Does sleep mediate the association between PTSD symptoms and pain in trauma-affected
2. Project period:
01/02/2020 – 31/01/2021
Joakim Friis, Pre-graduate Researcher and Medical Student.
4. Supervisors and collaborative partners:
- Associate Professor Jessica Carlsson, CTP
- Hinuga Sandahl, MD, PhD student, CTP
- Associate Professor Kristina Bacher Svendsen, Aarhus University, outpatient clinic for sleep
- Professor Poul Jennum, Danish Centre for Sleep Medicine
- Carsten Hjorthøj, Senior Researcher, Copenhagen Research Centre for Mental Health
Sleep disturbance is well recognized in both post-traumatic stress disorder (PTSD) and pain conditions. In
PTSD, sleep disturbances represent core diagnostic criteria of the disorder and include nightmares,
problems initiating and maintaining sleep, awakenings and consequently reduced length and quality of
sleep. Similarly, pain-related conditions and sleeping difficulties frequently co-occur.
The concept of hyperarousal has been linked to both the pathogenesis of insomnia and to the
neurobiological changes in the aftermath of traumatic events and may be a commonality underlying
trauma and insomnia(1). Hyperarousal may increase pain sensitivity, pain related anxiety and pain-avoidant
behaviours, which can result in chronic pain. Moreover, ongoing sleep disturbances may serve to maintain
PTSD and chronic pain over time(1,2).
Clinical guidelines for treatment of PTSD and affiliated symptomatology including sleep
disturbances and chronic pain, derived from research on other populations fail to account for the specific
circumstances experienced by refugees, and cannot be assumed to apply to trauma-affected refugees in
Recent randomised trials on trauma-affected refugees show that it is a group with high risk of PTSD and cooccurring sleep disturbances and pain and further often hard to treat(4). Therefore, an improved
understanding of the relation between sleep disturbances and chronic pain is of value to improve the
interventions offered and thus the treatment outcome.
The aim of this study is to examine if sleep mediates the association between PTSD symptoms and pain in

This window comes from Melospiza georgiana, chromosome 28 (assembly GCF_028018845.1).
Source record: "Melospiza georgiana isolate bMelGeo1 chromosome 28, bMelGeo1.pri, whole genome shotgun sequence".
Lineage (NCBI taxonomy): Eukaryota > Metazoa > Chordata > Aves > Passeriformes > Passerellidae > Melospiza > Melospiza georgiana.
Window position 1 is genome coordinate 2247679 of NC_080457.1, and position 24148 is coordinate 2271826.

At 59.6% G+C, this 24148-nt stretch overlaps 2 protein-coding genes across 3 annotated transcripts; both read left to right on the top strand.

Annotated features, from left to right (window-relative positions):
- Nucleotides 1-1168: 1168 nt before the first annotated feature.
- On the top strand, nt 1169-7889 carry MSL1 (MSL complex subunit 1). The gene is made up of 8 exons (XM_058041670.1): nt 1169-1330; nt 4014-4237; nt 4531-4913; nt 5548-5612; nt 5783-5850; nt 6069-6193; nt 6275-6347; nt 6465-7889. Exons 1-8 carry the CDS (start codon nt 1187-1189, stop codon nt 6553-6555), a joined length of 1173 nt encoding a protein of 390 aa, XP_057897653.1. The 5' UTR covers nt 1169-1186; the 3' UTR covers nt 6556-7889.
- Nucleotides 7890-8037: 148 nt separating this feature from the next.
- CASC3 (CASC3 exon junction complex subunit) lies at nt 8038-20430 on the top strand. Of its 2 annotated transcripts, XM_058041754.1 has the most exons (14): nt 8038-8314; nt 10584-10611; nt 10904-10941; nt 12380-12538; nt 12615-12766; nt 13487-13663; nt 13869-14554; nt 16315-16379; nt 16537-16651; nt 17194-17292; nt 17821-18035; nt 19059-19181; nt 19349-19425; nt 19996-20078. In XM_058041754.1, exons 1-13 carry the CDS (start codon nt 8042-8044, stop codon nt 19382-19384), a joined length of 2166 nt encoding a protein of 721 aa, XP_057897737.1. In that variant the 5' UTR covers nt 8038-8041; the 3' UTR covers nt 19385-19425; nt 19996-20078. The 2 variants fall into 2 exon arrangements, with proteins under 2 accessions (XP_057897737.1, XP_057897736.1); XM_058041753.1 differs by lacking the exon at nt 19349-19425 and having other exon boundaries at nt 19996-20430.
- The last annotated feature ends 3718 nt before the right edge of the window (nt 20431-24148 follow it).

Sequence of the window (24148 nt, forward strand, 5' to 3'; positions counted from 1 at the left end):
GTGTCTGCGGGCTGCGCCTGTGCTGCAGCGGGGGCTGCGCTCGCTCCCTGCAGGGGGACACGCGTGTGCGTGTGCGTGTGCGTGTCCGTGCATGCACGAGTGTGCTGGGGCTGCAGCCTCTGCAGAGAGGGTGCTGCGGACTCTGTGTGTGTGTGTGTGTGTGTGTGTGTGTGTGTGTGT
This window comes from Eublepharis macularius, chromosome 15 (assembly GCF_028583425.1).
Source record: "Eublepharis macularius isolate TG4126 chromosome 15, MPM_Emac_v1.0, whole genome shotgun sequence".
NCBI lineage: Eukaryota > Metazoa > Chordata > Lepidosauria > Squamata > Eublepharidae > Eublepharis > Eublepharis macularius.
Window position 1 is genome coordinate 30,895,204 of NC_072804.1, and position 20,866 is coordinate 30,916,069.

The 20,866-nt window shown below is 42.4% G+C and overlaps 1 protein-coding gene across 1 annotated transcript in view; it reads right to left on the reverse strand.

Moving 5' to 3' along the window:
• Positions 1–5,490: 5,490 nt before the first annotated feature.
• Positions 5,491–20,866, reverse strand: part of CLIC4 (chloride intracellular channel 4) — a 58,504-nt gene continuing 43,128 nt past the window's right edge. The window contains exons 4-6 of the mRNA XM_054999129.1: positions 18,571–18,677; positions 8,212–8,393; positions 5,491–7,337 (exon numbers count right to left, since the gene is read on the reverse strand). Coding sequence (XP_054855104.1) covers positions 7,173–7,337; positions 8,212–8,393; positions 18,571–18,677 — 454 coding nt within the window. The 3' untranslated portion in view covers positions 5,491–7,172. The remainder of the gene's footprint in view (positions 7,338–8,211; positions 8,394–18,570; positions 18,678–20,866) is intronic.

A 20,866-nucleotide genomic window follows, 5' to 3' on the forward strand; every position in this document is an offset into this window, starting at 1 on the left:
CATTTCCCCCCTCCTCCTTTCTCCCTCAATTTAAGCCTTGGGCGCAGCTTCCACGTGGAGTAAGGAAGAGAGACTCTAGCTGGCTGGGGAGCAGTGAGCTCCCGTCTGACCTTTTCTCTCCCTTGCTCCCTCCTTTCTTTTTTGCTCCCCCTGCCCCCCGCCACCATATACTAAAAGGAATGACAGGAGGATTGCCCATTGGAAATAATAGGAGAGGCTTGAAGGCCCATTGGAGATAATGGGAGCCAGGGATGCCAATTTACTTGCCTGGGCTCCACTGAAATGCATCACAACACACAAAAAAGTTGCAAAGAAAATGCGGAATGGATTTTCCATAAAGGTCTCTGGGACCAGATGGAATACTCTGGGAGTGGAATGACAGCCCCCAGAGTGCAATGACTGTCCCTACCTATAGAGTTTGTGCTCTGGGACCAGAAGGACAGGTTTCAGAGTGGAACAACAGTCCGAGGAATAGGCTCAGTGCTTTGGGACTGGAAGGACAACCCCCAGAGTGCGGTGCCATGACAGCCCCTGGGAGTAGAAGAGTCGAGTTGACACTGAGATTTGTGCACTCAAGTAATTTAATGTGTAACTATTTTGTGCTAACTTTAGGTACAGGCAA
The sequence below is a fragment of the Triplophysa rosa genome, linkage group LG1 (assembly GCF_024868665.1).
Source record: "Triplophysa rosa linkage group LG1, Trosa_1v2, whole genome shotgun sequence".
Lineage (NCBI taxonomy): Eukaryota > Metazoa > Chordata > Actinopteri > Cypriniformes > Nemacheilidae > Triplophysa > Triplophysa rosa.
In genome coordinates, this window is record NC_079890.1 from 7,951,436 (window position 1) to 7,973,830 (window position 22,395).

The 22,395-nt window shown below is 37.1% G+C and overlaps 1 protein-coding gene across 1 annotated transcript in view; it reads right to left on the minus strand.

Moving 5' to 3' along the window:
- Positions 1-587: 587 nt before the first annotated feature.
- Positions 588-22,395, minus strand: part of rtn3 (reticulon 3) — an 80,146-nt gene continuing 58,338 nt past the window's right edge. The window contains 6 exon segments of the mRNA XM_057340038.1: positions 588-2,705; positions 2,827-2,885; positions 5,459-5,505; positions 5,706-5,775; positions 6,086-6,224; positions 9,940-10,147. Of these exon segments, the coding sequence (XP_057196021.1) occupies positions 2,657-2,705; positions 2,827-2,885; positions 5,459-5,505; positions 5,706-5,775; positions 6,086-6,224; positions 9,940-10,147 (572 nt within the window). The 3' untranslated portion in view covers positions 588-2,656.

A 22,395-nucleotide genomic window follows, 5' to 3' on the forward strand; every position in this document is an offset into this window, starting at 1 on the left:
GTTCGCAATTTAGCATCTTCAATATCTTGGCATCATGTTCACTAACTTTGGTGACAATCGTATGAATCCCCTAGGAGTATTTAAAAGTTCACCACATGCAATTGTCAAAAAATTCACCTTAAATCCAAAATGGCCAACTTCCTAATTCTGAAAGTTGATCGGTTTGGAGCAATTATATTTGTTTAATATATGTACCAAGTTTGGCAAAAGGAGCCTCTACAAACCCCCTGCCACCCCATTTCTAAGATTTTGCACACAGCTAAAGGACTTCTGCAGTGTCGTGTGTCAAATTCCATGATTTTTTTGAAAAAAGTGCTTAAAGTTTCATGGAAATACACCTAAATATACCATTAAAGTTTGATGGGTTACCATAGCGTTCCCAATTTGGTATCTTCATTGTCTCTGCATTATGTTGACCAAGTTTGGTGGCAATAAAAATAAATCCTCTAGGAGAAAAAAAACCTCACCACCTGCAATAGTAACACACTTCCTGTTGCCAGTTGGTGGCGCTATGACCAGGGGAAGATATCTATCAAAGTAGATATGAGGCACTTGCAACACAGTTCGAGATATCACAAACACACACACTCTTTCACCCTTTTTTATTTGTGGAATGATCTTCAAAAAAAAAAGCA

trauma-affected refugees. The following hypothesis will be tested:
- Sleep disturbances mediate the associations between PTSD symptoms and pain severity and pain
interference in trauma-affected refugees.
The research project is based on data from a previous randomised controlled trial conducted at CTP in
2016-2019 Treatment of sleep disturbances in trauma-affected refugees – a randomised controlled trial
(PTF5)(5). Longitudinal data will be used to investigate possible mediation using path analysis.
7.1 Number of participants (N)
219 trauma-affected refugees.
Trauma-affected refugees or family reunited with a refugee fulfilling the criteria for Posttraumatic
Stress Disorder and sleep disturbances/Pittsburgh Sleep Quality Index (PSQI) > 8 referred for treatment
7.3 Description of data and data collection
The participants of this study completed self-administered rating scales as a part of the randomised
trial. The below mentioned rating scales will be used in this study. For more information on the
remaining rating scales please see trial protocol (5). Data from these ratings will be used in testing our
- Sleep: Sleep quality and severity of sleep disturbances are measured on the Pittsburgh Sleep
Quality Index (PSQI)(6,7).
- Posttraumatic stress disorder: The Harvard Trauma Questionnaire (HTQ) is an internationally
applied and thoroughly validated self-administered rating scale assessing the severity of PTSD
- Pain: Brief Pain Inventory short form (BPI) is a self-administered rating scale assessing severity
and interference of pain, impact of pain on daily function, location of pain, pain medications
and amount of pain relief in the past 24 hours or the past week.
7.4 Application/acceptance from the Danish Data Protection Agency, the National Committee on
Health Research Ethics
Analysis will be conducted to test sleep disturbances (measured on Pittsburgh Sleep Quality Index) as a
mediator between PTSD symptom severity (measured on Harvard Trauma Questionnaire) and pain
severity and interference (measured on Brief Pain Inventory) controlled for demographic covariates.
Mediation occurs if sleep disturbances (mediating variable) explains part of or all of the association
between PTSD (independent variable) and pain (dependent variable) in a causal pathway.
Mediation will be analysed within a path analysis framework by conducting multiple linear regression
(MLR). The statistical analysis will be performed using STATA 16.
8. Expected results
The project will be the first to investigate if sleep is a mediator of the association between PTSD and pain in
trauma-affected refugees and will thus contribute with new knowledge. If sleep is a mediator as
hypothesised, successful treatment of sleep disturbances should yield change in symptoms of pain.
9. Dissemination of results
The study results will be disseminated in several contexts, at least one paper will be submitted to a peerreviewed journal and the results will be presented as poster and oral presentations at several scientific and
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